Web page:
News Stories & Columns
Cliffside Busy Center of Industrial Development
By Stover Dunagan, Jr.
August 16, 1953
Cliffside, NC. (Special) —Fifty-four years ago, in June 1899, the building of Cliffside Mills and the town of Cliffside began.
Growth of the community has been slow but steady, until today, it is a thriving, busy, industrious town, clinging to the friendliness that engulfed small towns 50 years ago, yet proud of its progress and modern ideas.
The textile industry, as it is known today in Rutherford County, was begun in 1885 when Raleigh Rutherfordton Haynes, a native of High Shoals township in Rutherford County, conceived the idea of erecting a plant in this township. His first mill was erected in Henrietta, some three miles east (sic) of Cliffside. Later he erected a plant at Caroleen and in 1897 completed construction on the Florence Mills in Forest City.
The Cliffside community cannery is a project sponsored by Cliffside Mills for the use of their employees and families. During the summer months, some 1,700 cans per day are handled, and total 40,000 to 50,000 per summer. D. H. Huss, far right, operates the cannery and is assisted by Phillip Moore, Sammy Jackson and Donald Johnson (background), all high school students. In the foreground, H. H. Elmore and his mother prepare home grown tomatoes for canning. Mr. Huss is a teacher and coach at Cliffside school during the school year.
Then came the idea for a mill lower down on Second Broad river in a wilderness where once, as a small boy he had become lost and where there was a great volume of water running to waste. The water could be turned into power, the gently sloping lands could serve as a community and the flat, bottom-lands as a site for the mill, he thought. Thus, in the mind of one progressive citizen, the town of Cliffside was born. By the turn of the century, Cliffside Mills and a small community had sprung up from the barren waste of the lower High Shoals Township. R. R. Haynes was doing something more than building another industrial center in an established town. He was building a plant and around it, a community. At one time, Cliffside Mills was the largest gingham plant under one roof in the south. Before his death in 1917, Mr. Haynes had seen his dream of a new and growing community, centered around his mill, come true.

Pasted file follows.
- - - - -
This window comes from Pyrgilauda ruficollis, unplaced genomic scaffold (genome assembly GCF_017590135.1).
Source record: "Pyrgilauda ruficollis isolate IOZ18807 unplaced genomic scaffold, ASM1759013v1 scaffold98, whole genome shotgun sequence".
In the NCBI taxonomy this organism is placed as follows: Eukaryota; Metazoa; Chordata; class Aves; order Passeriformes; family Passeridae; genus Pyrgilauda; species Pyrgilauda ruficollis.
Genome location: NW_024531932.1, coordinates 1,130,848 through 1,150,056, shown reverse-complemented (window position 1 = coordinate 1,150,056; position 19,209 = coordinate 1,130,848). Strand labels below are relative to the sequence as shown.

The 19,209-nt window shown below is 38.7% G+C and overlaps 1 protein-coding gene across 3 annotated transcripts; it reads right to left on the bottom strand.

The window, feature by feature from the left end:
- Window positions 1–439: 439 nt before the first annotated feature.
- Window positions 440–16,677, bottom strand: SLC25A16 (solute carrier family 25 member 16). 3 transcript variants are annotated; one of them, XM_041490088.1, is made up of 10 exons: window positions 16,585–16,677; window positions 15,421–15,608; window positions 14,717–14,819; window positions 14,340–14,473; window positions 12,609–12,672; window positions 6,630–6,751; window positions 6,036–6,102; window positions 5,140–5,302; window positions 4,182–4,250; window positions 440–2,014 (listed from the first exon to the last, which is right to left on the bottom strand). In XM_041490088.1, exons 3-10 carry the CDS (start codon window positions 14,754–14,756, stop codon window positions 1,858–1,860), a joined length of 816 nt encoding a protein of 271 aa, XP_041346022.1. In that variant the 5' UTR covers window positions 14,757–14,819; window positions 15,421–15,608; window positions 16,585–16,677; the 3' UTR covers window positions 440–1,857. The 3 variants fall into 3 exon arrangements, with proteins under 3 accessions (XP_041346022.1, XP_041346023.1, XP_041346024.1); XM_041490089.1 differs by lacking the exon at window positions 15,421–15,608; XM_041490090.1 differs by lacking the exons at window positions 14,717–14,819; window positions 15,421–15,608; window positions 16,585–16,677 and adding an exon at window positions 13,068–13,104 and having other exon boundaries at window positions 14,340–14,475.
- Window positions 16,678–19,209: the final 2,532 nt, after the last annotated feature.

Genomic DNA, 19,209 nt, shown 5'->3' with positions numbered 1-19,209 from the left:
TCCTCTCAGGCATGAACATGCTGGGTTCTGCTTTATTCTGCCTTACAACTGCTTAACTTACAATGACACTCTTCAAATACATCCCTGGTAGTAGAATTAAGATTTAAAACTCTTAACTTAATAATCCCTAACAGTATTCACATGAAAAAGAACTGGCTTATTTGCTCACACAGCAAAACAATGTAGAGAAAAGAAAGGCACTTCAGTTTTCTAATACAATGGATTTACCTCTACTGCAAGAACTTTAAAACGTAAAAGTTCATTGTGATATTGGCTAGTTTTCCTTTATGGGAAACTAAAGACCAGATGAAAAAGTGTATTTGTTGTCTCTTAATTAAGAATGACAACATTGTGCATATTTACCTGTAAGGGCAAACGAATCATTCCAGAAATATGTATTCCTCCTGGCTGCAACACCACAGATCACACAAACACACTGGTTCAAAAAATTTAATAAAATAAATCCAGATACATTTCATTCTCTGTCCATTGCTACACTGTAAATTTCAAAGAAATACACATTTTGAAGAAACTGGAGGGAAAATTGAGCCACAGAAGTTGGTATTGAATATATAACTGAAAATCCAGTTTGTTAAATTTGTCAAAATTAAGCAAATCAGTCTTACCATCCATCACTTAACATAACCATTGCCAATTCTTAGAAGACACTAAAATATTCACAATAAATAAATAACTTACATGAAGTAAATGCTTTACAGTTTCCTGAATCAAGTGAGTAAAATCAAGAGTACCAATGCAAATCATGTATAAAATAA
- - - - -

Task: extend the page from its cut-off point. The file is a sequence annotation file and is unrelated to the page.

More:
Selecting the site for the Cliffside Mills in virgin territory had its problems. The nearest railroad was some three miles away at Henrietta. Carrying the building materials for the large plant by wagon proved unsatisfactory. However, its method of transportation had to be used until after manufacturing operations had begun at Cliffside and until it became more and more apparent that operations could not expand further without railroad facilities. A railroad to serve Cliffside and the new industry became a necessity. It was in 1903 that the same men who had built Cliffside Mills and the town of Cliffside began to make definite plans for a railroad. By act of the General Assembly of North Carolina, Cliffside Railroad Co. was chartered and the first stockholders meeting was held June 5, 1905, six years after the mill and town were organized.